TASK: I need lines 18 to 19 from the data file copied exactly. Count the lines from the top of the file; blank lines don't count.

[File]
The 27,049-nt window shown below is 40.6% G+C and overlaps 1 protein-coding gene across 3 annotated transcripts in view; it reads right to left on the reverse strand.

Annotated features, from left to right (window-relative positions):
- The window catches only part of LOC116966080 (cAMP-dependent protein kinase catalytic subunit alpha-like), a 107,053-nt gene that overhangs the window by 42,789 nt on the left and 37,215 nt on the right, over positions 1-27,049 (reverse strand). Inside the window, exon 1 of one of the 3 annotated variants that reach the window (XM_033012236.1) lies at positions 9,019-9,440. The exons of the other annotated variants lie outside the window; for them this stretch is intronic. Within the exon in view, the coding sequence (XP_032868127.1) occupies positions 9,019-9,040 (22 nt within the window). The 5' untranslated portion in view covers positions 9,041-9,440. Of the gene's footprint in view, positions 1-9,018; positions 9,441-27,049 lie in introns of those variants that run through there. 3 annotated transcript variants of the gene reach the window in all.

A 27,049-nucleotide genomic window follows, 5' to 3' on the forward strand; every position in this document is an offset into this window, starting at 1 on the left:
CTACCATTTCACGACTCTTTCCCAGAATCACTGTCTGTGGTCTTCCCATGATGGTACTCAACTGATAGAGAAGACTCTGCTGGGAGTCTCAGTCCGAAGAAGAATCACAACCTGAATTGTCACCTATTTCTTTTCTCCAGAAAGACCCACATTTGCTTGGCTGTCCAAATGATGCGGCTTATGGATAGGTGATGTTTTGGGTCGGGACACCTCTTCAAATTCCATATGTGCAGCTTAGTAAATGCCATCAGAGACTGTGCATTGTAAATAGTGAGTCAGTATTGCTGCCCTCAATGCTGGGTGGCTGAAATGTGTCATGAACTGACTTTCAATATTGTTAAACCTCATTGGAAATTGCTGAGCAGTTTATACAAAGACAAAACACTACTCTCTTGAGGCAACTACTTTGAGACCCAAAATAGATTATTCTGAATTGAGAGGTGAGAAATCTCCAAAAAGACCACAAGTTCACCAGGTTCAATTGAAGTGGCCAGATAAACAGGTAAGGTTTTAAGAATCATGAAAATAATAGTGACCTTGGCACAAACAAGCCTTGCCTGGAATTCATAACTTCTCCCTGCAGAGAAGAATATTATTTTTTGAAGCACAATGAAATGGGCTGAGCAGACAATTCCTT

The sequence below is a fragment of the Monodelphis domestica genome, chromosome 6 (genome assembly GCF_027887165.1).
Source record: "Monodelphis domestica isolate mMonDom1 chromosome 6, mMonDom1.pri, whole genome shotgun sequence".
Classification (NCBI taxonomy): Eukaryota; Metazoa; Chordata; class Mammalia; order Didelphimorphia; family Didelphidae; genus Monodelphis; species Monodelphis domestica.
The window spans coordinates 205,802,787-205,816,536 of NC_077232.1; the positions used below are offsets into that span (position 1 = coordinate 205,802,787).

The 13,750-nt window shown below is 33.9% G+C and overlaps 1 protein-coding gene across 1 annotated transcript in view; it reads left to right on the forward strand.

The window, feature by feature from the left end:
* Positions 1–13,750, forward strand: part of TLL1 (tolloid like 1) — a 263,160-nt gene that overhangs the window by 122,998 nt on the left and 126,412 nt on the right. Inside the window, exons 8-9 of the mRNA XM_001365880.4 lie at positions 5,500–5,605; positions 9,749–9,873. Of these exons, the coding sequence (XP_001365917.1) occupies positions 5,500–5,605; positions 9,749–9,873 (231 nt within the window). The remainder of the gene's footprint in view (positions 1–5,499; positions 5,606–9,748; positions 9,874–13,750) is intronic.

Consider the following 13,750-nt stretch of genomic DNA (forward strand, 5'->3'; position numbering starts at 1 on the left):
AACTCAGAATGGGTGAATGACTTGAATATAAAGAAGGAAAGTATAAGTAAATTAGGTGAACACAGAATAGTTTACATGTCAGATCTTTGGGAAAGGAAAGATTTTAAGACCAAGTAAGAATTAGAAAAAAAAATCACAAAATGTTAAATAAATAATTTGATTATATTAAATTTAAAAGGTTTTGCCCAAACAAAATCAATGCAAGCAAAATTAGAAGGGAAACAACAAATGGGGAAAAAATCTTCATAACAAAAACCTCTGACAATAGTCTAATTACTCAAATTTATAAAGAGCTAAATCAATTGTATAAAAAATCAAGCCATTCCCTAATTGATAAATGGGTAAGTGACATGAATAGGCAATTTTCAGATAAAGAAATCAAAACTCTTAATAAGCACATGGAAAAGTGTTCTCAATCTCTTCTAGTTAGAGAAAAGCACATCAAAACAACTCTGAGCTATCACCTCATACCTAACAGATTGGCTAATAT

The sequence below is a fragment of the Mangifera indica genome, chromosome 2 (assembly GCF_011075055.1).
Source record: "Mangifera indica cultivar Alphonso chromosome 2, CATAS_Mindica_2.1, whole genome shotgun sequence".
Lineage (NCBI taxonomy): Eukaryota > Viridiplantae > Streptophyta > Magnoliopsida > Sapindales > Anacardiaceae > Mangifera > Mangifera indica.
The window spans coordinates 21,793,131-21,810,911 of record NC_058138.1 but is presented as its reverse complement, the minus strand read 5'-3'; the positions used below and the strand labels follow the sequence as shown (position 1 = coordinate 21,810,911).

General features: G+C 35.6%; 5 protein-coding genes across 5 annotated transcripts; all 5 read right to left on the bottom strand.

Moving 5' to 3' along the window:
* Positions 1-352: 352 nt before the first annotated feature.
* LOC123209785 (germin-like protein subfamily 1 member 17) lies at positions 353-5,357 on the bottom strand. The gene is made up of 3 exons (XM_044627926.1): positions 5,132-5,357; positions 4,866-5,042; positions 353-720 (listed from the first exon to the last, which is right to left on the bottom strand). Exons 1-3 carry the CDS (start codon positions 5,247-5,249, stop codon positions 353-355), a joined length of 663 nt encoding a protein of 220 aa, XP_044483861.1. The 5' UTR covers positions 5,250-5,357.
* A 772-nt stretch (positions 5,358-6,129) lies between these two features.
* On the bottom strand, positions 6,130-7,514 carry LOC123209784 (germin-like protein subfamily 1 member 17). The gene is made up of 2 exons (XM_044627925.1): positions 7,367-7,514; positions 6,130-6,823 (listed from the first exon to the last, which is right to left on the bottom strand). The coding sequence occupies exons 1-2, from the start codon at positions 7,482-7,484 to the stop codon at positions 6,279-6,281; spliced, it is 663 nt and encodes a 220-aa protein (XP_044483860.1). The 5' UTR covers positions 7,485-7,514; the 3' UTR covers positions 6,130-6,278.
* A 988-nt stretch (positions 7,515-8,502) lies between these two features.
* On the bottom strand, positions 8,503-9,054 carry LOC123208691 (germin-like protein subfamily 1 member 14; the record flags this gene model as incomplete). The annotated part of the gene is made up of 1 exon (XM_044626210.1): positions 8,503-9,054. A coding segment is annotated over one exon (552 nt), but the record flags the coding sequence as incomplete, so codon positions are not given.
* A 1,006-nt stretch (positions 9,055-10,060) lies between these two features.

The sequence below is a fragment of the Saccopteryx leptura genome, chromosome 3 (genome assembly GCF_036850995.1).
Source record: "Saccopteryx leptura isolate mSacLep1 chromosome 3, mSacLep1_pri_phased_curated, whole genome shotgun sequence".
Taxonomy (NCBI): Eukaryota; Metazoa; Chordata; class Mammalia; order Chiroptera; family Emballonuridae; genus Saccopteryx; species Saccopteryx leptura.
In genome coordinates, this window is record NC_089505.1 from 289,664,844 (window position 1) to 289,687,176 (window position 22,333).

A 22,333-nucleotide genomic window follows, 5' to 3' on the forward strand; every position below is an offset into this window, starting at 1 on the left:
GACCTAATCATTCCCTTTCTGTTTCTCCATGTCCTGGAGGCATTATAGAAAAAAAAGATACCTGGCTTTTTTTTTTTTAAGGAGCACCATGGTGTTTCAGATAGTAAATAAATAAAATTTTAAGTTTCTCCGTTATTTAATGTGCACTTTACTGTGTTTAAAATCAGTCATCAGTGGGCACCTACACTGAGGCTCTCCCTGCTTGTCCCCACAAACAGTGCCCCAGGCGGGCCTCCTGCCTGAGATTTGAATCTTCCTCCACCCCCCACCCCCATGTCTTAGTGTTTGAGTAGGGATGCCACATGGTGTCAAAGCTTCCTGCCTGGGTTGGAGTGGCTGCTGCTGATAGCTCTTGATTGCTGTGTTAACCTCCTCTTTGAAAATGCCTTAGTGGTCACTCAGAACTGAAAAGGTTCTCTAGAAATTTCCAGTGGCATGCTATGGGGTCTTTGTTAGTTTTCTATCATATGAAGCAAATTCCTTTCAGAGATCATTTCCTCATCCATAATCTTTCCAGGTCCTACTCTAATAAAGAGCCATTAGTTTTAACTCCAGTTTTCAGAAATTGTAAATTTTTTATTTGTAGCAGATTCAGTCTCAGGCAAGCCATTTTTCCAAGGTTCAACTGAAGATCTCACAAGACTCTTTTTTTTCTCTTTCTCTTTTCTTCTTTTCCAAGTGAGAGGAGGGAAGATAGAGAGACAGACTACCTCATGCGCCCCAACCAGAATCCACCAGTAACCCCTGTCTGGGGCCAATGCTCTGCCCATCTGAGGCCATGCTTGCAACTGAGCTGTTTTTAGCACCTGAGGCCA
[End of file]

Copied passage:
The window spans coordinates 21,793,131-21,810,911 of record NC_058138.1 but is presented as its reverse complement, the minus strand read 5'-3'; the positions used below and the strand labels follow the sequence as shown (position 1 = coordinate 21,810,911).

General features: G+C 35.6%; 5 protein-coding genes across 5 annotated transcripts; all 5 read right to left on the bottom strand.